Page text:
(Mike Stopa, candidate for Congress, weighs in on Syria. – promoted by Rob “EaBo Clipper” Eno)
At the risk of losing my reputation for satire and general snarkiness, I have to say that the debate in Washington over punishing the Assad regime in Syria for using chemical weapons against its own people and the granting of authority to President Obama to use military force to do so is thoughtful and edifying. When the Republican party is split into factions that disagree, but do so respectfully, and when the Massachusetts delegation to Congress (they are, for the time being, all D’s) is also split but is leaning toward opposition to their own party’s President, you have to suspect that something serious is going on. The main reason for this, of course, is that no one really has much to gain or lose politically…and so the adult in everyone is free to take over.
Let me first stipulate that the overall fecklessness of the Obama Administration in its dealings with not just Syria but the whole Middle East (oh fudge, the whole world!) has undermined respect for American power and led other nations to question whether we believe in our own ideals, notably the right of all human beings to freedom and dignity.
The problem is that while Mr. Obama may have, throughout his life, indulged with his social circle in geopolitical introspection and critique of America’s role in the world, carrying the Sunday brunch party with the NY Times chatter out onto the world stage has not been helpful. The President can, if he sees fit, apologize for something that America has done, but his speeches are not so much apologies as they are meandering fugues on America’s failings.
That said, in the Syrian situation, let’s face it, no one really has a clue of what we should do. Do we bomb Syria punitively for breaking the no nerve gas rule without any intention of throwing the balance of power to the rebels (who arguably would be worse than Assad)? What does it even mean to bomb one side engaged in a war and not try to help the other side?
Do we then bomb Assad and deliberately throw the war to the rebels? I am personally not convinced that that is so wrong. Yes the Muslim Brotherhood and its ilk would probably take over. But there are secular, freedom loving people in Syria just as there are everywhere. Are the desires of those people so much harder to promote under a chaotic rebel-led government, with the new deal that that implies, than under the Assad regime?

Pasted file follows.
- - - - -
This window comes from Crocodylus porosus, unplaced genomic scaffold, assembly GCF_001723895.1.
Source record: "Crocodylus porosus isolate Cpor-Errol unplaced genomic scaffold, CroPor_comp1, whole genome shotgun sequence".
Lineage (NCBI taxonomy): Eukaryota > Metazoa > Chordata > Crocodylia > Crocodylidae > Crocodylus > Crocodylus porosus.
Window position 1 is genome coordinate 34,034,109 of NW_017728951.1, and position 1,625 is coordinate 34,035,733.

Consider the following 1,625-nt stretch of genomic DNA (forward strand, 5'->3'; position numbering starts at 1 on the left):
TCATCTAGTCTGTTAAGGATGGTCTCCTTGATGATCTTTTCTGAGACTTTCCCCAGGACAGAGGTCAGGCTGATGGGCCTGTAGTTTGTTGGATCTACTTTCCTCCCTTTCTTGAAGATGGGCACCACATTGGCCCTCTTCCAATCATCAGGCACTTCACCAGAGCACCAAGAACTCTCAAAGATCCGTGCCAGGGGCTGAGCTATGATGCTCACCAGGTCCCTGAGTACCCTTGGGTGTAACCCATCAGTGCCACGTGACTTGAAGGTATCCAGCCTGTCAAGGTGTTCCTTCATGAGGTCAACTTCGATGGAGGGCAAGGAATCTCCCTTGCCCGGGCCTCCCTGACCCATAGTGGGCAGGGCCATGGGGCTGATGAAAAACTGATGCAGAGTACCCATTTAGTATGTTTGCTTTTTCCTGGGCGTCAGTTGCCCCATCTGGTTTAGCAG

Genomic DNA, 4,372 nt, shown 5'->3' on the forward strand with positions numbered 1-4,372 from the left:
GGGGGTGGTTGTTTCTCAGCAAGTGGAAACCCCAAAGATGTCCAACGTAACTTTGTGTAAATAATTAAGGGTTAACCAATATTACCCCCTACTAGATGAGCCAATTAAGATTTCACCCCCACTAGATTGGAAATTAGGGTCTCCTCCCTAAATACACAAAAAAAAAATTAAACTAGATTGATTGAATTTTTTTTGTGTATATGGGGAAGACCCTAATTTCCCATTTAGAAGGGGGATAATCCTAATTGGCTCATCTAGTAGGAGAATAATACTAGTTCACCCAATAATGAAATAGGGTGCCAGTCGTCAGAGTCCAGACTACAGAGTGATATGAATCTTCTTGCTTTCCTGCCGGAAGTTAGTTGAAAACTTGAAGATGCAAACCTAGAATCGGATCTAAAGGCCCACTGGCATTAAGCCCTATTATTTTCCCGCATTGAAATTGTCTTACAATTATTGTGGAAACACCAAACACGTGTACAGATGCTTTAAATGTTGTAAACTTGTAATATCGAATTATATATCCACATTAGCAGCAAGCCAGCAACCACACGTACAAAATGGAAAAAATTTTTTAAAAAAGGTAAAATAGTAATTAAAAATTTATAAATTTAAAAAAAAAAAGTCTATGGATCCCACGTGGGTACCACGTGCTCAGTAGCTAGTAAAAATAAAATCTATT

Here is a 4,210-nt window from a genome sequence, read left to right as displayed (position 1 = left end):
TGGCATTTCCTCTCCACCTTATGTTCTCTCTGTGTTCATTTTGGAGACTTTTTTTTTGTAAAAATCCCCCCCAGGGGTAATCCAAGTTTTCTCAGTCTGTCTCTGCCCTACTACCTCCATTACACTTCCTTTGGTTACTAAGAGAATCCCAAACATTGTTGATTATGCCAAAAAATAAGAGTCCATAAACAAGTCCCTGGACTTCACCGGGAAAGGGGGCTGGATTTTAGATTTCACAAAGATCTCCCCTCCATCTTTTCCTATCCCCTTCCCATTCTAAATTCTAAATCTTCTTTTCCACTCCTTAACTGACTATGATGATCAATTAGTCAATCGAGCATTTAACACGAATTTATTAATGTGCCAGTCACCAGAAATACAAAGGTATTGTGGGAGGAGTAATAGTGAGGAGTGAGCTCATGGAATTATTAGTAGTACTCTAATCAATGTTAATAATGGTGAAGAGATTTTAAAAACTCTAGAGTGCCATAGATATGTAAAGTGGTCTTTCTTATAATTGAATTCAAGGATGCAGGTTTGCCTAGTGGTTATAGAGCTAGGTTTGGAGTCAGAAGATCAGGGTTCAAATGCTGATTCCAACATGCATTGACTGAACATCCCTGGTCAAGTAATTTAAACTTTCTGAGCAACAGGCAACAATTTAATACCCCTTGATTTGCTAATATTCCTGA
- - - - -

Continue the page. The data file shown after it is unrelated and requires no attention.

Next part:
Or are we better off, after all, doing nothing whatsoever militarily, and just pressing on with diplomacy however we can?
Then there is the whole question of whether Congress should grant authority to Obama to carry out whatever military course he chooses to take, over and above the question of what course we think he should take. Bill Kristol, the editor of the Weekly Standard, has opined that Congress is better off (from the perspective of conservatives) giving Obama the authority even if he botches the whole thing.
This is an adult point of view. It is based on the idea that the principal of allowing the President to lead America (as best he can) is more important than the actual ability of the President today, now, to lead America well.
I have, in fact, been impressed with the arguments and voiced considerations of many people in this debate, including even John McCain and (gasp) Elizabeth Warren and (double gasp) Mike Capuano. (Perhaps Warren should get the double gasp there).
This is heartening.
It is a shame that serious and respectful deliberation among our leaders is only really possible in an impossible situation, where America faces a conundrum and where, to first order, no one has political or vested interests.
Because you know, they are all good people, those folks we’ve elected. They are all trying in their own way to make America a better place. And maybe we can lessen the atrocities in the world and maybe we can’t. But it is heartening to see our leaders acting like adults and giving serious thought to the matter.
Mike Stopa is a candidate for Congress in the MA-05 special election to replace Ed Markey. The primary is October 15 and the general election is December 10.